"She was really very kind to him and took good care of him," Meagher said. "They did look like an old married couple - like they were married their entire horsy lives."
The pair did typical horse things. They would stand head to tail. Lady would swish the flies off Chief and vice versa. Chief never went too far away from her.
Sadly, the veterinarian said Chief suffered from a degenerative eye condition and that there was no treatment. Chief eventually lost his eyesight completely and often had to wear a fly mask to protect his eyes. The mask had padded bumper guards to prevent him from banging his eyes and injuring them.
As the years went on, Chief and Lady's relationship grew stronger, and Chief relied more heavily on the beautiful white mare. The herd continued to grow as WHRR took in more animals.
In 2005, however, the unthinkable happened. Lady was in severe distress, so Meagher called the vet, who immediately came out to investigate. Lady was dying. And Chief knew something was wrong.
"Chief was yelling in the barn so we could come get him," Meagher said. "He was panicked and screaming running back and forth in his stall banging into walls and the fence. He just would not calm down, so we had to halter him and bring him next to her during the exam."
Lady knew he was there. "I think it comforted her instantly," Meagher said. "The roles were reversed; now he was providing comfort for her."
Chief stood next to her throughout the entire procedure. "When Lady was gone he stood over her for the longest time, and of course we finally had to put him up in his stall in the side corral," Meagher added.
Devastatingly, Lady did not survive. When the truck came to take Lady's body, Chief screamed for about an hour. "It was heartbreaking," Meagher said. "We all just balled. What could we do? How do you comfort that?"
"We were always thankful that Lady was a lot younger than Chief, because we just couldn't imagine him without her," Meagher said. "We always thought Chief would go long before her since he was quite a bit older than she was. When it happened the other way around it was pretty devastating."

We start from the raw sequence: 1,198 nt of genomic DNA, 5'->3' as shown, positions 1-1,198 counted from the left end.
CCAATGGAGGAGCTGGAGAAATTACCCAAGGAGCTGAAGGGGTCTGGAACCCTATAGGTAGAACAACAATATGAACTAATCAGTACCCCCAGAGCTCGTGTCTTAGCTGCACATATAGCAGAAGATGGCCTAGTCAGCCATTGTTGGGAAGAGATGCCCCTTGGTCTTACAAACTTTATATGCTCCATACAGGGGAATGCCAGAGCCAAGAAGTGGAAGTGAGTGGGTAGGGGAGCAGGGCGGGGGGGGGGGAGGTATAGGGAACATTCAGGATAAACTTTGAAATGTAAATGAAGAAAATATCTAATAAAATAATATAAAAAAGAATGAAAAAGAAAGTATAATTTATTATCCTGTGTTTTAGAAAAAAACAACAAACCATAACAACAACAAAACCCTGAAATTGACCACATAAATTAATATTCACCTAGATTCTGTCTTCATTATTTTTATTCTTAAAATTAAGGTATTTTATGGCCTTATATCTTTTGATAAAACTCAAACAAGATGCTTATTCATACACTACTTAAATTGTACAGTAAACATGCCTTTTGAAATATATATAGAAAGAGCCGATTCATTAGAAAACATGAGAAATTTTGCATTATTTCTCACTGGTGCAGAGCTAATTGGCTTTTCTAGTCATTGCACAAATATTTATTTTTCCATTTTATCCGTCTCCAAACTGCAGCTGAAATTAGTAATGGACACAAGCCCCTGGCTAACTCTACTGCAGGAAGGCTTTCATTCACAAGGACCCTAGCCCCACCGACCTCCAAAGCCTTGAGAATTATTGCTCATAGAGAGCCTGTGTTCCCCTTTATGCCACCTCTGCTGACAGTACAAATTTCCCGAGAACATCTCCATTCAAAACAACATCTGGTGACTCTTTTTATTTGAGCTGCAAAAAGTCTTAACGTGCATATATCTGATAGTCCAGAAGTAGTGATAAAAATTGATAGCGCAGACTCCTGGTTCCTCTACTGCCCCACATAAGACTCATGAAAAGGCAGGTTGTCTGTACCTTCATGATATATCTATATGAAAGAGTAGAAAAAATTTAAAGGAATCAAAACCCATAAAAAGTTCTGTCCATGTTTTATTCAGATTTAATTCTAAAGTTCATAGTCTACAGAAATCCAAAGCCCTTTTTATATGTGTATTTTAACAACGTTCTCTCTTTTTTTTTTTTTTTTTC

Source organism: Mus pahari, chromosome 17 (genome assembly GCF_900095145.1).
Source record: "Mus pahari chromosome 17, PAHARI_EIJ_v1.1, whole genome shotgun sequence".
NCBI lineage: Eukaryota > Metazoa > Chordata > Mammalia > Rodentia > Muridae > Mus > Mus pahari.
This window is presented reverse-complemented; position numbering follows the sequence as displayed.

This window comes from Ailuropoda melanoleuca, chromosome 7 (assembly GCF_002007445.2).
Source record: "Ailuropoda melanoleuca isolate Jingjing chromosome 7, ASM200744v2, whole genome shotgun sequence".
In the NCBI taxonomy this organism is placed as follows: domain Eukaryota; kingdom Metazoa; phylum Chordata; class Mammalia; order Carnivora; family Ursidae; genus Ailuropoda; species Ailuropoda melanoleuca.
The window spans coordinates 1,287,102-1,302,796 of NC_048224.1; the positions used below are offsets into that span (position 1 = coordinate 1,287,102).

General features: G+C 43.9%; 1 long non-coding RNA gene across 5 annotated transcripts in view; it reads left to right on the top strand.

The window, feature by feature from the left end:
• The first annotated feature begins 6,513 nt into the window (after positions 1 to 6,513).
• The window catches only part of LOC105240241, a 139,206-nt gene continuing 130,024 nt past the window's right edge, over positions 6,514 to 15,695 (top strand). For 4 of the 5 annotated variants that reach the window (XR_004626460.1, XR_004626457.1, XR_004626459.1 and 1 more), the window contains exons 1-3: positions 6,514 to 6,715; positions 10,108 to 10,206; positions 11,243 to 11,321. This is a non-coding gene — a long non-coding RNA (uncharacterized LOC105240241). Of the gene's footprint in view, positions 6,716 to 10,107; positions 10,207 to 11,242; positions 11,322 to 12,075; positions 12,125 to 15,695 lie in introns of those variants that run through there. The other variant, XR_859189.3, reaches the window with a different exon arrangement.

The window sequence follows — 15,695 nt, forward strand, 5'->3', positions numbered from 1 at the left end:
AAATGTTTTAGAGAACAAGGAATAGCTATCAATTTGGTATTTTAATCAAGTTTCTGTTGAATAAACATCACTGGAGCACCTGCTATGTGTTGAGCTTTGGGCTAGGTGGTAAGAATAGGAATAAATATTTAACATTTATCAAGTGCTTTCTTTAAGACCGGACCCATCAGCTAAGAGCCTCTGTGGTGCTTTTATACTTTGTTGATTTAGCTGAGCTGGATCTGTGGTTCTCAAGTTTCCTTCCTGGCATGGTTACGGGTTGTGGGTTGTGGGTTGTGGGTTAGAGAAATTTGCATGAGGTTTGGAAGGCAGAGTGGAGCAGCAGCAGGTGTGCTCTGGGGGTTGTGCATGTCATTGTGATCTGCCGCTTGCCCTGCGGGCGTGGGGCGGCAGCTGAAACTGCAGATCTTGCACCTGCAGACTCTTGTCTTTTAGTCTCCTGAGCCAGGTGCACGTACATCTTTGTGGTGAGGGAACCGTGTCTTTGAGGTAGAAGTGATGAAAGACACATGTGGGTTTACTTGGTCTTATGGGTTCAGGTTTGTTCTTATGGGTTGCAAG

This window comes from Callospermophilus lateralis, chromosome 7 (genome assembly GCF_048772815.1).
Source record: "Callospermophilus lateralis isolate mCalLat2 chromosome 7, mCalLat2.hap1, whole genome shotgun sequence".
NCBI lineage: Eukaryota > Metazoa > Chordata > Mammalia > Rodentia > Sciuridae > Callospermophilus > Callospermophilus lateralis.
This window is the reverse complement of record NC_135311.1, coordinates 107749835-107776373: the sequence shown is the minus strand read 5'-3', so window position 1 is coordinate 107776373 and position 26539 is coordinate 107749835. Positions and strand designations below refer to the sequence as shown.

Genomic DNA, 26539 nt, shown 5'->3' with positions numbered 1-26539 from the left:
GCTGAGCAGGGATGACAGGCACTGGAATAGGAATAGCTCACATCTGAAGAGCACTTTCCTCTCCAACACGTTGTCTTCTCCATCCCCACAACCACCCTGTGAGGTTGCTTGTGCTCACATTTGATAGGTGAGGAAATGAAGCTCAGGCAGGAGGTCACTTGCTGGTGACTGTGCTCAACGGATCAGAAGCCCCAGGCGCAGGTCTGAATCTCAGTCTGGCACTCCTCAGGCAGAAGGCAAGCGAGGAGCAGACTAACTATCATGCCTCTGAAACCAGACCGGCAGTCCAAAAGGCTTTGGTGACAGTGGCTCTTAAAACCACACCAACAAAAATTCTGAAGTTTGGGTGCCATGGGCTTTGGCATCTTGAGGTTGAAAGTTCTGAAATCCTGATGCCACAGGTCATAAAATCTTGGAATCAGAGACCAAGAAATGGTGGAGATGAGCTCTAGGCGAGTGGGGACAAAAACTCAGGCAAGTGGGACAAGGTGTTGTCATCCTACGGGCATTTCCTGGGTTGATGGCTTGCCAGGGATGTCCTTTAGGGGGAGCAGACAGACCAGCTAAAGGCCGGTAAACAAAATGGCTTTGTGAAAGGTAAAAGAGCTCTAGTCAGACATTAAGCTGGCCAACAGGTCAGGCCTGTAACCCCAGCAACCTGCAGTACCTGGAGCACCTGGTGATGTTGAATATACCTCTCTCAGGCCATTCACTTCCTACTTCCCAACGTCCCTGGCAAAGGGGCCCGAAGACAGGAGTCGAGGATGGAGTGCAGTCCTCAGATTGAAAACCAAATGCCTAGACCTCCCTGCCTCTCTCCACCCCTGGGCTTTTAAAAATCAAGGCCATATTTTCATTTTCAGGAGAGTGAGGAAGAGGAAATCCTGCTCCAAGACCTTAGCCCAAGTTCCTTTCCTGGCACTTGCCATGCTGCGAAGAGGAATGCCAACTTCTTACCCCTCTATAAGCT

Chief was lost after Lady died. The volunteers could not let him out of his stall without Lady as they did not think he would be safe. He would have to be with a volunteer, although most of the time Chief preferred to stay put.
A few months after Lady died, Meagher decided to try pairing up Chief with Dunny, who basically took over for Lady. "Just the fact that he allowed it was a pretty big move for Dunny," Meagher said.
Their friendship lasted until Chief passed away on New Year's Day of 2009. No one knew his exact age, but the vet had him at 37 years old when he died surrounded by WHRR's board of directors and volunteers who loved him until the end.
During their lives together, Chief and Lady had a deep sense of caring for one another, according to Meagher. They were in a herd of other horses, yet they paired off and stood together every day. "They honestly had an unbreakable bond that was pretty amazing," she said. "I've known humans that didn't have that kind of bond that those two horses had."
"Every one of us, every being has value," Meagher added. "We all seek comfort, love and safety. And often, beautiful friendships blossom from the most soiled beginnings."
Rhona Melsky is an advisory board member of Wildhorse Ranch Rescue.
To help WHRR continue saving horses and other animals, consider donating here:
You can watch Chief's Hero Award video here: